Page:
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Jully Black in Toronto on Jan. 17, 2020.

Chris Young/The Canadian Press

For her musical theatre debut as the lead in Caroline, or Change at Toronto’s Winter Garden Theatre earlier this year, the Juno-winning R&B singer Jully Black just won a Toronto Theatre Critics Association award and nabbed a Dora Mavor Moore nomination too.

Tony Kushner’s Caroline, or Change is set in Louisiana in 1963, a year of a presidential assassination, with the civil rights movement in full motion. History and America were cracking then, as they are now. Black spoke to The Globe about change, through the years and today.

You just won a Toronto Theatre Critics Association award for best lead performance. How does it feel?

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To be honest, I didn’t even know that award existed. This is the beauty when it comes to being green, as I am in theatre. All of this is a breath of fresh air.

Your character, Caroline, a Black maid, is frustrated with the slow pace of change. What are your thoughts on the pace of change today?

People tell me they don’t see colour. To that I say: I need you to see my colour. If you don’t see my colour, you won’t begin to understand or be able to offer actual compassion toward what institutional racism and microaggressions my colour have caused me and the rest of my community to endure. But there’s a line in Caroline, or Change that I love. "Change come fast and change come slow. But change come.” We need to hang on to that.

The poster art for a previous production of Caroline, or Change shows Caroline as tired and frustrated. You played her, I thought, with more defiance, less resignation.

I was shown that same portrait. But that wasn’t the character as I perceived her. And that wasn’t Agatha Gordon, my mother, who was a domestic. I knew that Caroline was not a victim. I knew a woman to have the courage to divorce her husband, in that time, after enduring domestic abuse, that’s a strong woman. Because women were not leaving their husbands back then. A Christian woman at that.

On the issue of change and colonial privilege, you were involved in a controversial exchange with television personality Jeanne Beker on an episode of CBC’s Canada Reads in 2018. She said she felt attacked.

There’s a difference between anger and rage. What we’re seeing from the Black community is anger, not rage or attacking. What I went through with Jeanne Beker was two years ago and it brings tears to my eyes. If that would have happened today, I believe white people would see that for what it was at that time. So, this is the time for change and transition. We need some action.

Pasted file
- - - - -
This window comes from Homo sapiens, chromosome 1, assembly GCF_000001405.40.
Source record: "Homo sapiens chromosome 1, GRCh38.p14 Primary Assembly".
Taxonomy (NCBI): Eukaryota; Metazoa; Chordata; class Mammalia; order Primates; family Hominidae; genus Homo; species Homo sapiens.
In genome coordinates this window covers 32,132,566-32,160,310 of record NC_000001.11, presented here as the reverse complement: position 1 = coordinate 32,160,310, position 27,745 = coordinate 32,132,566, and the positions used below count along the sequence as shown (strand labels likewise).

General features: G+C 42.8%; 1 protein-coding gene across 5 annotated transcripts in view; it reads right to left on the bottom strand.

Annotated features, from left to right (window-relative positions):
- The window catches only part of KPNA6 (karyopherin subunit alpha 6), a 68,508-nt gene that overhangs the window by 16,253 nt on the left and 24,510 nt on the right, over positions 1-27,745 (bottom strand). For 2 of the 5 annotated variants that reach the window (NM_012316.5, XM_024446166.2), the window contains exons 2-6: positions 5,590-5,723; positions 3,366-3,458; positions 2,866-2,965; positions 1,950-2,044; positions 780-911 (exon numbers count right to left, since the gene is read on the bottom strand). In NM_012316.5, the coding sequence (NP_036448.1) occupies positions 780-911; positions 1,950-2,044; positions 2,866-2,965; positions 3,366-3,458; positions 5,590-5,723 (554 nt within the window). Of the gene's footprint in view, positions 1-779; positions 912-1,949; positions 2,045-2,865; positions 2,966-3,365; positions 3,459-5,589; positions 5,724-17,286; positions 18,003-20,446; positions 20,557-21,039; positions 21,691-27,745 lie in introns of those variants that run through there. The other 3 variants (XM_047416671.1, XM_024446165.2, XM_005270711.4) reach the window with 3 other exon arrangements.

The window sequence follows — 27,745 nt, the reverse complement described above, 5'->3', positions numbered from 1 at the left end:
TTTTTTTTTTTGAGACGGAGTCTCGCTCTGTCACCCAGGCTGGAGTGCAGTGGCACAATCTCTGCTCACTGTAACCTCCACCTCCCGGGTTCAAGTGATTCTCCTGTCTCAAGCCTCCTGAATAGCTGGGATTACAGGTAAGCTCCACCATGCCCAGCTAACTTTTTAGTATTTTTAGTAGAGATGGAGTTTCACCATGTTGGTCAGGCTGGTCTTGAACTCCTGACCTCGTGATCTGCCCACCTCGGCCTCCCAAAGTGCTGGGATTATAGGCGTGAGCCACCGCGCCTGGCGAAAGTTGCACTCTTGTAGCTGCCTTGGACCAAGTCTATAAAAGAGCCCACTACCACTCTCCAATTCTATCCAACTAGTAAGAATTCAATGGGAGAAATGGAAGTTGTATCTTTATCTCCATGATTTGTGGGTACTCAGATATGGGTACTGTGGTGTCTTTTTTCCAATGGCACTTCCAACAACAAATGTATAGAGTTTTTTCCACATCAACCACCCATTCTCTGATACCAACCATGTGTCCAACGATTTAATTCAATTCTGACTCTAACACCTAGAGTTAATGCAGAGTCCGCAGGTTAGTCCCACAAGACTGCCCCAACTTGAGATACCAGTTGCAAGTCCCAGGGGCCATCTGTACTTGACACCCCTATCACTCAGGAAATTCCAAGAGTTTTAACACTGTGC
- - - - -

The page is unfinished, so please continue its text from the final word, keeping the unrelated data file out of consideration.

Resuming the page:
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Institutional change, yes?

Yes. On the executive level, boardroom committees and hiring pools in the school system. And radio. I haven’t had a song added to playlists since Seven Day Fool in 2007. Every white programmer says, “Eh, it’s not what we’re looking for” or “This doesn’t fit the format.” I look to the positive. I’m a television host. I’m an award-winning actress. I’m full of joy. But it doesn’t change the words and meanings of my songs. They represent a voice that’s been muted for 13 years.

On the topic of change, do you think that the concept of white privilege is more accepted by white people now?

Yes. And that’s huge. But it’s the sustainability. It cannot be a drive-by. Social media has made it easy for people to say their piece and put something up that’s going to get you a hall pass.

Virtue signaling.

Listen, I had a friend send me a message saying she was here for me. This was a powerful white woman in a very large corporation who calls me a friend. I read her message, line by line, and all the microaggressions were in there. The pity. “If you need me, come to me.” I don’t need a shoulder to cry on. I’ve been wearing my skin for 42 years.

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If not a shoulder, what are you looking for?

What I’m looking for, what we’re all looking for, are accomplices, not allies. If I’m robbing a bank, you’re driving the car. Allyship is one thing, but we need the white community to be our accomplices. We’re going up, you’re going up. We’re going down, you’re going down. And I want companies to talk about racism. Don’t hide it under the guise of diversity or inclusion. It’s time. It’s time.

This interview has been condensed and edited.

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